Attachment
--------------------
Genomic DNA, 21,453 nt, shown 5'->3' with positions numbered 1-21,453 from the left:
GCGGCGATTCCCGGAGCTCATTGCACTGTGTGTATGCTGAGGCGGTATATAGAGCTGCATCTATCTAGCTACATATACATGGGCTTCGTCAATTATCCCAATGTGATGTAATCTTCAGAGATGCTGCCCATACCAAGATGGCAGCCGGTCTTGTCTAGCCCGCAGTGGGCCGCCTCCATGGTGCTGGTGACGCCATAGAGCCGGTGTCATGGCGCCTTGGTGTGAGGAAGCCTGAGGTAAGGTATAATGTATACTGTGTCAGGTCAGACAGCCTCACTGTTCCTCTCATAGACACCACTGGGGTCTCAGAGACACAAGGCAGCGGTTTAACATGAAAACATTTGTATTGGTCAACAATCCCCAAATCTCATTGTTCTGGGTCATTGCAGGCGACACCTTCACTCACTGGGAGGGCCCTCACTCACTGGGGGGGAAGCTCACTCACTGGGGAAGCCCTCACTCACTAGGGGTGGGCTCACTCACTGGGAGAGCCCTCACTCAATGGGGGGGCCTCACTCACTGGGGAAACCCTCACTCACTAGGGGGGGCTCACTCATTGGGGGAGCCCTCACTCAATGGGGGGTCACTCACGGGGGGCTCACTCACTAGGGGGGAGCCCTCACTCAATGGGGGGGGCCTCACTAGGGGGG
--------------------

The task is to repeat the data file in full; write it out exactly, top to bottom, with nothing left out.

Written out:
Genomic DNA, 21,453 nt, shown 5'->3' with positions numbered 1-21,453 from the left:
GCGGCGATTCCCGGAGCTCATTGCACTGTGTGTATGCTGAGGCGGTATATAGAGCTGCATCTATCTAGCTACATATACATGGGCTTCGTCAATTATCCCAATGTGATGTAATCTTCAGAGATGCTGCCCATACCAAGATGGCAGCCGGTCTTGTCTAGCCCGCAGTGGGCCGCCTCCATGGTGCTGGTGACGCCATAGAGCCGGTGTCATGGCGCCTTGGTGTGAGGAAGCCTGAGGTAAGGTATAATGTATACTGTGTCAGGTCAGACAGCCTCACTGTTCCTCTCATAGACACCACTGGGGTCTCAGAGACACAAGGCAGCGGTTTAACATGAAAACATTTGTATTGGTCAACAATCCCCAAATCTCATTGTTCTGGGTCATTGCAGGCGACACCTTCACTCACTGGGAGGGCCCTCACTCACTGGGGGGGAAGCTCACTCACTGGGGAAGCCCTCACTCACTAGGGGTGGGCTCACTCACTGGGAGAGCCCTCACTCAATGGGGGGGCCTCACTCACTGGGGAAACCCTCACTCACTAGGGGGGGCTCACTCATTGGGGGAGCCCTCACTCAATGGGGGGTCACTCACGGGGGGCTCACTCACTAGGGGGGAGCCCTCACTCAATGGGGGGGGCCTCACTAGGGGGG